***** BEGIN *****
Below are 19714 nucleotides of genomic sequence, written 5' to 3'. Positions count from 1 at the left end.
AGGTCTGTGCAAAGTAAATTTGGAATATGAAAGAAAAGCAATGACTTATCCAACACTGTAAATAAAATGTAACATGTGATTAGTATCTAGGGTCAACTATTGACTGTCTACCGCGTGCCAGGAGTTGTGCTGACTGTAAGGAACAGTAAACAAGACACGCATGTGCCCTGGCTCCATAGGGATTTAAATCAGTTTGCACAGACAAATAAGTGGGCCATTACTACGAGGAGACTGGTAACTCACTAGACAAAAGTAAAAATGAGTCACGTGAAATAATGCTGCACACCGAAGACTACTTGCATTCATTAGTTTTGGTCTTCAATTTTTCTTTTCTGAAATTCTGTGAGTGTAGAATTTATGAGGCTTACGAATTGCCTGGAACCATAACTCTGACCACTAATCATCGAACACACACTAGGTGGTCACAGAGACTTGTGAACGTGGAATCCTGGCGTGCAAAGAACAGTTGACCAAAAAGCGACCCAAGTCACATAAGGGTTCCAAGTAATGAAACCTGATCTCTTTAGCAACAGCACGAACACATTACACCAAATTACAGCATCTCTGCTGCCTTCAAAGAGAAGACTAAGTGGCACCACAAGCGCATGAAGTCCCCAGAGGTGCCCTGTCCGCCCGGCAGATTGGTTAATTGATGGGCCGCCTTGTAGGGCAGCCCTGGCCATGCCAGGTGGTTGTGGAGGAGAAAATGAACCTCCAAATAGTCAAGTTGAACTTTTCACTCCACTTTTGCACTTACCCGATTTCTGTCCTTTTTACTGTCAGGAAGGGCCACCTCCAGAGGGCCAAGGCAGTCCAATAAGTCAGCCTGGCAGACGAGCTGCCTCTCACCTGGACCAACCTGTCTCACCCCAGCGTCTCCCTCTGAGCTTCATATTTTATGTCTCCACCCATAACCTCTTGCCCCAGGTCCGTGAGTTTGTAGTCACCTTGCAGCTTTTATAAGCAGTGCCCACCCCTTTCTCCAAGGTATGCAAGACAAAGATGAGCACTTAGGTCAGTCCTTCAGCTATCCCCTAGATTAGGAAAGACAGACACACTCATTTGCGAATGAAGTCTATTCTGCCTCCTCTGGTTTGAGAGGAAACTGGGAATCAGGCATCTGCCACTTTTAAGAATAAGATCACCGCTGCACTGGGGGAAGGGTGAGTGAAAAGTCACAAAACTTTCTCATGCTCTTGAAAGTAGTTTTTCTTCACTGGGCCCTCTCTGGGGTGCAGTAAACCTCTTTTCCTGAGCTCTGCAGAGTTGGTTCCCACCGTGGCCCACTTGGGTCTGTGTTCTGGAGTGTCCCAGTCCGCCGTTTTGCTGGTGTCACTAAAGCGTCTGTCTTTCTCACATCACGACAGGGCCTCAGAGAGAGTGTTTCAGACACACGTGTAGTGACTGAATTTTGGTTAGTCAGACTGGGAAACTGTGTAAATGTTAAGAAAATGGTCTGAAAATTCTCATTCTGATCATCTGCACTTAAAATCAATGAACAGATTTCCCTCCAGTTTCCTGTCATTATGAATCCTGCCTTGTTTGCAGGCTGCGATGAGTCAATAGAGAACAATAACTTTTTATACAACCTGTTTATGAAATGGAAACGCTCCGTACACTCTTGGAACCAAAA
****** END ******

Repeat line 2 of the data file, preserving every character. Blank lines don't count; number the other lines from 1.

AGGTCTGTGCAAAGTAAATTTGGAATATGAAAGAAAAGCAATGACTTATCCAACACTGTAAATAAAATGTAACATGTGATTAGTATCTAGGGTCAACTATTGACTGTCTACCGCGTGCCAGGAGTTGTGCTGACTGTAAGGAACAGTAAACAAGACACGCATGTGCCCTGGCTCCATAGGGATTTAAATCAGTTTGCACAGACAAATAAGTGGGCCATTACTACGAGGAGACTGGTAACTCACTAGACAAAAGTAAAAATGAGTCACGTGAAATAATGCTGCACACCGAAGACTACTTGCATTCATTAGTTTTGGTCTTCAATTTTTCTTTTCTGAAATTCTGTGAGTGTAGAATTTATGAGGCTTACGAATTGCCTGGAACCATAACTCTGACCACTAATCATCGAACACACACTAGGTGGTCACAGAGACTTGTGAACGTGGAATCCTGGCGTGCAAAGAACAGTTGACCAAAAAGCGACCCAAGTCACATAAGGGTTCCAAGTAATGAAACCTGATCTCTTTAGCAACAGCACGAACACATTACACCAAATTACAGCATCTCTGCTGCCTTCAAAGAGAAGACTAAGTGGCACCACAAGCGCATGAAGTCCCCAGAGGTGCCCTGTCCGCCCGGCAGATTGGTTAATTGATGGGCCGCCTTGTAGGGCAGCCCTGGCCATGCCAGGTGGTTGTGGAGGAGAAAATGAACCTCCAAATAGTCAAGTTGAACTTTTCACTCCACTTTTGCACTTACCCGATTTCTGTCCTTTTTACTGTCAGGAAGGGCCACCTCCAGAGGGCCAAGGCAGTCCAATAAGTCAGCCTGGCAGACGAGCTGCCTCTCACCTGGACCAACCTGTCTCACCCCAGCGTCTCCCTCTGAGCTTCATATTTTATGTCTCCACCCATAACCTCTTGCCCCAGGTCCGTGAGTTTGTAGTCACCTTGCAGCTTTTATAAGCAGTGCCCACCCCTTTCTCCAAGGTATGCAAGACAAAGATGAGCACTTAGGTCAGTCCTTCAGCTATCCCCTAGATTAGGAAAGACAGACACACTCATTTGCGAATGAAGTCTATTCTGCCTCCTCTGGTTTGAGAGGAAACTGGGAATCAGGCATCTGCCACTTTTAAGAATAAGATCACCGCTGCACTGGGGGAAGGGTGAGTGAAAAGTCACAAAACTTTCTCATGCTCTTGAAAGTAGTTTTTCTTCACTGGGCCCTCTCTGGGGTGCAGTAAACCTCTTTTCCTGAGCTCTGCAGAGTTGGTTCCCACCGTGGCCCACTTGGGTCTGTGTTCTGGAGTGTCCCAGTCCGCCGTTTTGCTGGTGTCACTAAAGCGTCTGTCTTTCTCACATCACGACAGGGCCTCAGAGAGAGTGTTTCAGACACACGTGTAGTGACTGAATTTTGGTTAGTCAGACTGGGAAACTGTGTAAATGTTAAGAAAATGGTCTGAAAATTCTCATTCTGATCATCTGCACTTAAAATCAATGAACAGATTTCCCTCCAGTTTCCTGTCATTATGAATCCTGCCTTGTTTGCAGGCTGCGATGAGTCAATAGAGAACAATAACTTTTTATACAACCTGTTTATGAAATGGAAACGCTCCGTACACTCTTGGAACCAAAA